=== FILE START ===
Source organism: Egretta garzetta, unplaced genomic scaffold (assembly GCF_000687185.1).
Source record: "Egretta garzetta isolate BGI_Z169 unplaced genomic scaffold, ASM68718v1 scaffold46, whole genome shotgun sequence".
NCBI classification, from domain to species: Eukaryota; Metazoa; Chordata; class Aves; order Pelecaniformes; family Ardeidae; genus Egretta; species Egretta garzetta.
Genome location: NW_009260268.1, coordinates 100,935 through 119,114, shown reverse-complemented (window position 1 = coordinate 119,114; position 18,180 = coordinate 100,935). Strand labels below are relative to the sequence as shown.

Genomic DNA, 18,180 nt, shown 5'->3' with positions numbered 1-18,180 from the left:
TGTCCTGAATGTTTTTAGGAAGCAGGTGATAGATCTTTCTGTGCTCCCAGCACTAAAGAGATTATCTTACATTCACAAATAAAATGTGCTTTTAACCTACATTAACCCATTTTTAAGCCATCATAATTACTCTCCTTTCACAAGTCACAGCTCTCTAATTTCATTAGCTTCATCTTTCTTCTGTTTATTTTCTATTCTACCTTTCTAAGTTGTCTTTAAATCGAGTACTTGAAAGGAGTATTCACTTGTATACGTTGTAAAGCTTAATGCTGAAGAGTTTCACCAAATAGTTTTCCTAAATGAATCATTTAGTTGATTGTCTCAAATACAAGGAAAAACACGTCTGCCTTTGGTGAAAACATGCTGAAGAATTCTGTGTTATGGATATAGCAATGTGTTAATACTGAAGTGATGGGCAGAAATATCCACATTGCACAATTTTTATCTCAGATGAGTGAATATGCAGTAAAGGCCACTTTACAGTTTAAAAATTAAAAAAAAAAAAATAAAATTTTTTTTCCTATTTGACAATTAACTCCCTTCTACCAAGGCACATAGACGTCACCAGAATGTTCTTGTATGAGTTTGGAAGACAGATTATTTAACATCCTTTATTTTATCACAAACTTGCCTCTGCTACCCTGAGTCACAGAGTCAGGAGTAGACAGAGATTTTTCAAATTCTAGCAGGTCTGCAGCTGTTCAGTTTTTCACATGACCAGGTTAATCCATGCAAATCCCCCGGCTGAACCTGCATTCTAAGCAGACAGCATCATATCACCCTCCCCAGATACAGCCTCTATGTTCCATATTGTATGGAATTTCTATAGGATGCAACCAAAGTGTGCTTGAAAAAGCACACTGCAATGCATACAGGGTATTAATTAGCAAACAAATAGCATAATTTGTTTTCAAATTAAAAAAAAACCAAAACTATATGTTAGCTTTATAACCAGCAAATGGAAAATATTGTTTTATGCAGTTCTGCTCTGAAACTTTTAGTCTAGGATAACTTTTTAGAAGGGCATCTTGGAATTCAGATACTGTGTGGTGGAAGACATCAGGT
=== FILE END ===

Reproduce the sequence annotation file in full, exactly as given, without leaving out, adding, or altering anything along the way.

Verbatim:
Source organism: Egretta garzetta, unplaced genomic scaffold (assembly GCF_000687185.1).
Source record: "Egretta garzetta isolate BGI_Z169 unplaced genomic scaffold, ASM68718v1 scaffold46, whole genome shotgun sequence".
NCBI classification, from domain to species: Eukaryota; Metazoa; Chordata; class Aves; order Pelecaniformes; family Ardeidae; genus Egretta; species Egretta garzetta.
Genome location: NW_009260268.1, coordinates 100,935 through 119,114, shown reverse-complemented (window position 1 = coordinate 119,114; position 18,180 = coordinate 100,935). Strand labels below are relative to the sequence as shown.

Genomic DNA, 18,180 nt, shown 5'->3' with positions numbered 1-18,180 from the left:
TGTCCTGAATGTTTTTAGGAAGCAGGTGATAGATCTTTCTGTGCTCCCAGCACTAAAGAGATTATCTTACATTCACAAATAAAATGTGCTTTTAACCTACATTAACCCATTTTTAAGCCATCATAATTACTCTCCTTTCACAAGTCACAGCTCTCTAATTTCATTAGCTTCATCTTTCTTCTGTTTATTTTCTATTCTACCTTTCTAAGTTGTCTTTAAATCGAGTACTTGAAAGGAGTATTCACTTGTATACGTTGTAAAGCTTAATGCTGAAGAGTTTCACCAAATAGTTTTCCTAAATGAATCATTTAGTTGATTGTCTCAAATACAAGGAAAAACACGTCTGCCTTTGGTGAAAACATGCTGAAGAATTCTGTGTTATGGATATAGCAATGTGTTAATACTGAAGTGATGGGCAGAAATATCCACATTGCACAATTTTTATCTCAGATGAGTGAATATGCAGTAAAGGCCACTTTACAGTTTAAAAATTAAAAAAAAAAAAATAAAATTTTTTTTCCTATTTGACAATTAACTCCCTTCTACCAAGGCACATAGACGTCACCAGAATGTTCTTGTATGAGTTTGGAAGACAGATTATTTAACATCCTTTATTTTATCACAAACTTGCCTCTGCTACCCTGAGTCACAGAGTCAGGAGTAGACAGAGATTTTTCAAATTCTAGCAGGTCTGCAGCTGTTCAGTTTTTCACATGACCAGGTTAATCCATGCAAATCCCCCGGCTGAACCTGCATTCTAAGCAGACAGCATCATATCACCCTCCCCAGATACAGCCTCTATGTTCCATATTGTATGGAATTTCTATAGGATGCAACCAAAGTGTGCTTGAAAAAGCACACTGCAATGCATACAGGGTATTAATTAGCAAACAAATAGCATAATTTGTTTTCAAATTAAAAAAAAACCAAAACTATATGTTAGCTTTATAACCAGCAAATGGAAAATATTGTTTTATGCAGTTCTGCTCTGAAACTTTTAGTCTAGGATAACTTTTTAGAAGGGCATCTTGGAATTCAGATACTGTGTGGTGGAAGACATCAGGT